At the intersection of the projects 'parenting origins of prejudice' and 'gendered pathways of parenting and education', my team and I are working on the theoretical and methdological integration of concepts of gender and racial socialization into a model describing socialization processes related to general civic child development. How do children learn about their current and future roles in society? How do children develop notions about group belonging and separation? How does socialization shape their general trust in others, institutions, and society?
With my recently obtained NWO Vici Grant, my team and I investigate how socialization processes within the family shape the ways in which children think about their own ethnic identity, those of others, and interethnic relations. The study includes ethnically Dutch families, Surinamese families, and Turkish families living in the Netherlands.
With my recently obtained ERC Consolidator Grant, my team and I examine family and school factors that predict gendered educational pathways, i.e., boys choosing science subects and girls choosing alpha/gamma profiles. The family study has an accellerated longitudinal observational design, and the school study an RCT design with a teacher intervention aimed at reducing gendered classroom interactions.
This study aims to uncover predictors of variations in parenting quality of mothers in Yemen and Indonesia who reside in slums, looking at cultural factors, maternal history of abuse, current social relations, and parenting in relation to child developmental outcomes.
The aim of this study is co contribute to a culturally-informed understanding of the link between the messages that children receive from their fathers and mothers regarding gender (non)conformity and children's own gender norms.
This study tests the effectiveness of interventions aimed at increasing young children's vegetable intake from the time they are being weaned, using a randomized control design, comparing (a) an intervention aimed at the 'what' of weaning, focused on food intake recommendations; to (b) an intervention aimed at the 'how' of weaning, focused on increasing sensitive and supportive feeding practices in parents; to (c) an intervention aimed at both the whata nd the how of weaning; to (d) a control condition.
A multi-faceted collaborative project with researchers who study different aspects of young children’s development in non-Western urban and rural samples, and focused on analyzing observational data of caregiver-child interactions to uncover different culture-specific manifestations of sensitive parenting. Countries include Peru, Kenya, Brazil, Iran, South Africa, Yemen, and Indonesia.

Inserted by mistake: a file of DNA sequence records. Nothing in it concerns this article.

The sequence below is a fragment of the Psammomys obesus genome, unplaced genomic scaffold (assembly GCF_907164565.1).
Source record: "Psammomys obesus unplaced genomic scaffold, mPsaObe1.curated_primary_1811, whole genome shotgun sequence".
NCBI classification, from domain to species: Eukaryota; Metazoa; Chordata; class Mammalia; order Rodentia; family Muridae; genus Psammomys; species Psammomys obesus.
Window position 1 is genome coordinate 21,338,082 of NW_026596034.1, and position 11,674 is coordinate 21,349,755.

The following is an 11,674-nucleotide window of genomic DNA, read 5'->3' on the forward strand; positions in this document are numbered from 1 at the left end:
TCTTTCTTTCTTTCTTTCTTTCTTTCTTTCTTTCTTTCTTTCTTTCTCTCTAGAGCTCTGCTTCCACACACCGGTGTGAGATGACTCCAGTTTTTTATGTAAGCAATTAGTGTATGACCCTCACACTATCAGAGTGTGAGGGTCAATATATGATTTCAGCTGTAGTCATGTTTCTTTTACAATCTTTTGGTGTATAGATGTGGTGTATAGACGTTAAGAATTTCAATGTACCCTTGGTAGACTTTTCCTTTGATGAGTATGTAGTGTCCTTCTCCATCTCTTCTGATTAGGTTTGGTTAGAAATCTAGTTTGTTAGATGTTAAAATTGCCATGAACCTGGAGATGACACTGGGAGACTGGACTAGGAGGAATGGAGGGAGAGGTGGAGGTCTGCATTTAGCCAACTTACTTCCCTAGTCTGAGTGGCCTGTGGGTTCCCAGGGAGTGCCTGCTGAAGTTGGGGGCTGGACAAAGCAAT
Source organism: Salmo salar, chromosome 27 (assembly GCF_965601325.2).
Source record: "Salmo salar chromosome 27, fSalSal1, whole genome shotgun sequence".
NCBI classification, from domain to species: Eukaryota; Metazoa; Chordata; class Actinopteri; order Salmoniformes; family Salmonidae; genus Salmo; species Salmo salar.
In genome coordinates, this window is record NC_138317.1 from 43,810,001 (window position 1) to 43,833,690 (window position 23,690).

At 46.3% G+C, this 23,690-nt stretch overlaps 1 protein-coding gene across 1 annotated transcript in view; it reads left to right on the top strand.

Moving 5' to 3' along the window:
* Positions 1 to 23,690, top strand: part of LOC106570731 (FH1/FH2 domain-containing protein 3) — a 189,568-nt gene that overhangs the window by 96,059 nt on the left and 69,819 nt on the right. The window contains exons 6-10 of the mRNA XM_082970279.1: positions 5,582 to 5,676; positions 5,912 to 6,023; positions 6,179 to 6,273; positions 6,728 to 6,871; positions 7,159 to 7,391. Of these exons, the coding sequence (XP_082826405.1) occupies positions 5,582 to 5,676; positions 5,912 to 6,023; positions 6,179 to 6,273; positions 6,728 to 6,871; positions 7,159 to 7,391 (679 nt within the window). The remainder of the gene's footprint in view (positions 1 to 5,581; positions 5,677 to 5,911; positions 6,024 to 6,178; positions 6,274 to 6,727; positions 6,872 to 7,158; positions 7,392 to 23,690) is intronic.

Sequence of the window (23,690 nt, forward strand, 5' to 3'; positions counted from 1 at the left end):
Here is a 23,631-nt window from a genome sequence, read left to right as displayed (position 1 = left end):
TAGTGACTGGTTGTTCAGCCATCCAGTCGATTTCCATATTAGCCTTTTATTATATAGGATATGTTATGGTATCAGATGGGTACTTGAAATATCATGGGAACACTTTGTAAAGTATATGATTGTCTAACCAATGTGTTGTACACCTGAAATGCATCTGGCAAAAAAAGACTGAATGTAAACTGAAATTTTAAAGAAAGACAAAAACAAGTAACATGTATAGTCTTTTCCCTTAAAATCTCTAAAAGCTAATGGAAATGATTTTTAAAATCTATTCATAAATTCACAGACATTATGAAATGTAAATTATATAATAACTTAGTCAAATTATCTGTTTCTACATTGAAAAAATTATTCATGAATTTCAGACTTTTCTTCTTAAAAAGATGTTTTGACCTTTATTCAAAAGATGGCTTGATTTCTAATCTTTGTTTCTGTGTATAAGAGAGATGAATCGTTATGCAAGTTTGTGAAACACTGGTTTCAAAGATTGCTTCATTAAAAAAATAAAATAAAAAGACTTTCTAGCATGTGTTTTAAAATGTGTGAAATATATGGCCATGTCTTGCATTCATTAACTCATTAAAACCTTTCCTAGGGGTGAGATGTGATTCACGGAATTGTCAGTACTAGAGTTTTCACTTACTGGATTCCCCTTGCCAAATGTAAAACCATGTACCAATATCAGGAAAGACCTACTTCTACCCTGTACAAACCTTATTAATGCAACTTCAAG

This study examines trajectories from maternal and paternal characteristics from before the birth of a child to the quality of parent-child interactions in early life in relation to child cognitive development in toddlerhood. The study is funded by an NWO-ORA grant and is carried out as a collaborative project with New York University (PI Clancy Blair) and Cambridge University (PI Claire Hughes). The study currently includes families in the UK, the US, the Netherlands, China, and Turkey.
A study on predictors of mothers’ and fathers’ hostile attribution and their relation with harsh parenting practices in a socioeconomically diverse sample. This study also focuses on triadic interactions in which mothers and fathers interact with the child at the same time.
This study aims to uncover predictors of variations in parenting quality of Egyptian mothers living on the streets or in slums, looking at maternal history of abuse, current relations, and executive functioning.
In this project we collaborate with research teams from many countries across the globe to investigate differences and similarities in mothers’ beliefs about sensitive parenting and maltreatment in early childhood. Participating countries include, among others, Chile, China, Israel, Turkey, USA, and Zambia.